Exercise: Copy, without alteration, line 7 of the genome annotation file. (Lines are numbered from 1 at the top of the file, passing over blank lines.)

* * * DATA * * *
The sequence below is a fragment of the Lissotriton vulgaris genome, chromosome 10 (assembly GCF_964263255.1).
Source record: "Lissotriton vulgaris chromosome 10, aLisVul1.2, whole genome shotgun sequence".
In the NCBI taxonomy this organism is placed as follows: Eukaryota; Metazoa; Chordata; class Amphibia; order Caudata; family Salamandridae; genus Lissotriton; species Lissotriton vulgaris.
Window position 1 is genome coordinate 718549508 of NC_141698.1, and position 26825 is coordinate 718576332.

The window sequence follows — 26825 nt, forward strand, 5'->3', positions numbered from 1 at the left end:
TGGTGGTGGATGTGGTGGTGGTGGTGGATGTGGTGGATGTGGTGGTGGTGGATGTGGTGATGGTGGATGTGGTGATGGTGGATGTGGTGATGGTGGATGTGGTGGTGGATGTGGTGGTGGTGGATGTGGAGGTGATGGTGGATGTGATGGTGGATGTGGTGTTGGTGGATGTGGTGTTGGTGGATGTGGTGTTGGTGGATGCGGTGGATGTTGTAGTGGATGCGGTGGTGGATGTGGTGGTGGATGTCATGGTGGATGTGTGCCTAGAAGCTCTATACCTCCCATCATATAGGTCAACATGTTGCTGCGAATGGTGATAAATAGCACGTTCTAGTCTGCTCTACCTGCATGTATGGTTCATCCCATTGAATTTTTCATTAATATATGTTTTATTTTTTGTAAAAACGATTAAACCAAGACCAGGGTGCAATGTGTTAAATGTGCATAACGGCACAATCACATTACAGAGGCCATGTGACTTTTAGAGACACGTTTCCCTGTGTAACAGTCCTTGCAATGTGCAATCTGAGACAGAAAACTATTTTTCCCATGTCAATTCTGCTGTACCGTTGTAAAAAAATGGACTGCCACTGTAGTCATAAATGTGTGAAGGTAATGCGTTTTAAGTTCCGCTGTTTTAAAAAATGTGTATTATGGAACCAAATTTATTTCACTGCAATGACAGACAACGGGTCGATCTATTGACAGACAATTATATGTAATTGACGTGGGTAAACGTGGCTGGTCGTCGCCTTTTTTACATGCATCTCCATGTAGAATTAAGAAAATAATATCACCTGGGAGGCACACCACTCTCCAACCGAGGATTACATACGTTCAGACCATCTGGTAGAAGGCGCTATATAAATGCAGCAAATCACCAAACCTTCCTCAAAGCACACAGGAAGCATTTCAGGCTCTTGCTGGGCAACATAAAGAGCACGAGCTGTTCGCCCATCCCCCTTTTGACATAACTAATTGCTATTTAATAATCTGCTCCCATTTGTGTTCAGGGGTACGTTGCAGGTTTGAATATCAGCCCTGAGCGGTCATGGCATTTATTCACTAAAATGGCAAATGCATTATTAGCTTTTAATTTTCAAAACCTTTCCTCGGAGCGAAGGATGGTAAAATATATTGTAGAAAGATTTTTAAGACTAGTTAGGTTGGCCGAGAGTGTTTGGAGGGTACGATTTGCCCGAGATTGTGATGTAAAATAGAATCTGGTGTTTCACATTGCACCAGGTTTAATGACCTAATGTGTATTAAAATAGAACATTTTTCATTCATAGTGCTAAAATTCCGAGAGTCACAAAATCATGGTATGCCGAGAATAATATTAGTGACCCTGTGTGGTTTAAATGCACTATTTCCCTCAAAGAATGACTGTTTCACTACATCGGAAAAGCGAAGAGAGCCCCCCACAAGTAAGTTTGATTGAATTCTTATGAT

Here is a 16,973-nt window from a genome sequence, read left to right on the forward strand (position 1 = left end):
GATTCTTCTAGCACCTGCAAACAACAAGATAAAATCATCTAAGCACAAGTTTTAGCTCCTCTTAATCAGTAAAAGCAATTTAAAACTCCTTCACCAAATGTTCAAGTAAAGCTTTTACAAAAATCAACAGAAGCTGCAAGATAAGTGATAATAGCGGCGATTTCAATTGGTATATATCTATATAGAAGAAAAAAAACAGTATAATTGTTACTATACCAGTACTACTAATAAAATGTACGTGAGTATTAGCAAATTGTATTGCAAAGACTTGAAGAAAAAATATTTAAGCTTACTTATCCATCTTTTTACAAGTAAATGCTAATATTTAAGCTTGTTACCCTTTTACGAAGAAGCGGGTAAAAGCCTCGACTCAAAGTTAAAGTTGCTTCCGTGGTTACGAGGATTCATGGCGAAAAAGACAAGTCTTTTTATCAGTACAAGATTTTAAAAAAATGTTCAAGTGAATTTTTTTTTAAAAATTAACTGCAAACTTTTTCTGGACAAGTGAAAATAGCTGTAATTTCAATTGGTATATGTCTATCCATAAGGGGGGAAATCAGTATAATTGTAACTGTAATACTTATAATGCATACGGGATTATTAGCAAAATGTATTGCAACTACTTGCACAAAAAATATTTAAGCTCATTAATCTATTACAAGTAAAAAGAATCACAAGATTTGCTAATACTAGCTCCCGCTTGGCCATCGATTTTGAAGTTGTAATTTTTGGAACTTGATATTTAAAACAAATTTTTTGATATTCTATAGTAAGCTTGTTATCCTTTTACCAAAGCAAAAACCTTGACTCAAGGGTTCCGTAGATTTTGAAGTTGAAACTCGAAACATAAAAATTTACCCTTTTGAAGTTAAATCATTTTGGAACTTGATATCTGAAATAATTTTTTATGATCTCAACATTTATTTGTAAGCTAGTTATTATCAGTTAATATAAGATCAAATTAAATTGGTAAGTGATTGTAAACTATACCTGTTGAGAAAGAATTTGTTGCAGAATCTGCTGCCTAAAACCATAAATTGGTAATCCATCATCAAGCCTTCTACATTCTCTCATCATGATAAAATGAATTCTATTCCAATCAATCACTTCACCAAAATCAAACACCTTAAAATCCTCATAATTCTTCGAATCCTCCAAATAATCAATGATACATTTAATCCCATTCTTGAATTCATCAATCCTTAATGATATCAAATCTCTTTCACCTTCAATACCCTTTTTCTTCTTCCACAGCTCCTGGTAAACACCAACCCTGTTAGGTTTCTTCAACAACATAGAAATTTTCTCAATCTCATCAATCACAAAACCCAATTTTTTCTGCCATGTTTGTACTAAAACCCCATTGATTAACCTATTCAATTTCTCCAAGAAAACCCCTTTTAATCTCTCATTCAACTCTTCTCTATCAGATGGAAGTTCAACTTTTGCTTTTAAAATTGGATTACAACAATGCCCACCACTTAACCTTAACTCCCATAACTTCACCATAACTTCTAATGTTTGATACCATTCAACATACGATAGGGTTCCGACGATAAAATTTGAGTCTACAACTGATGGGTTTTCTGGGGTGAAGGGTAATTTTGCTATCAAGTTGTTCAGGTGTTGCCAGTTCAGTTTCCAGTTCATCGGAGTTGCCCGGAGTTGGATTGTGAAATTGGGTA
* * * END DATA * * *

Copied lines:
Here is a 16,973-nt window from a genome sequence, read left to right on the forward strand (position 1 = left end):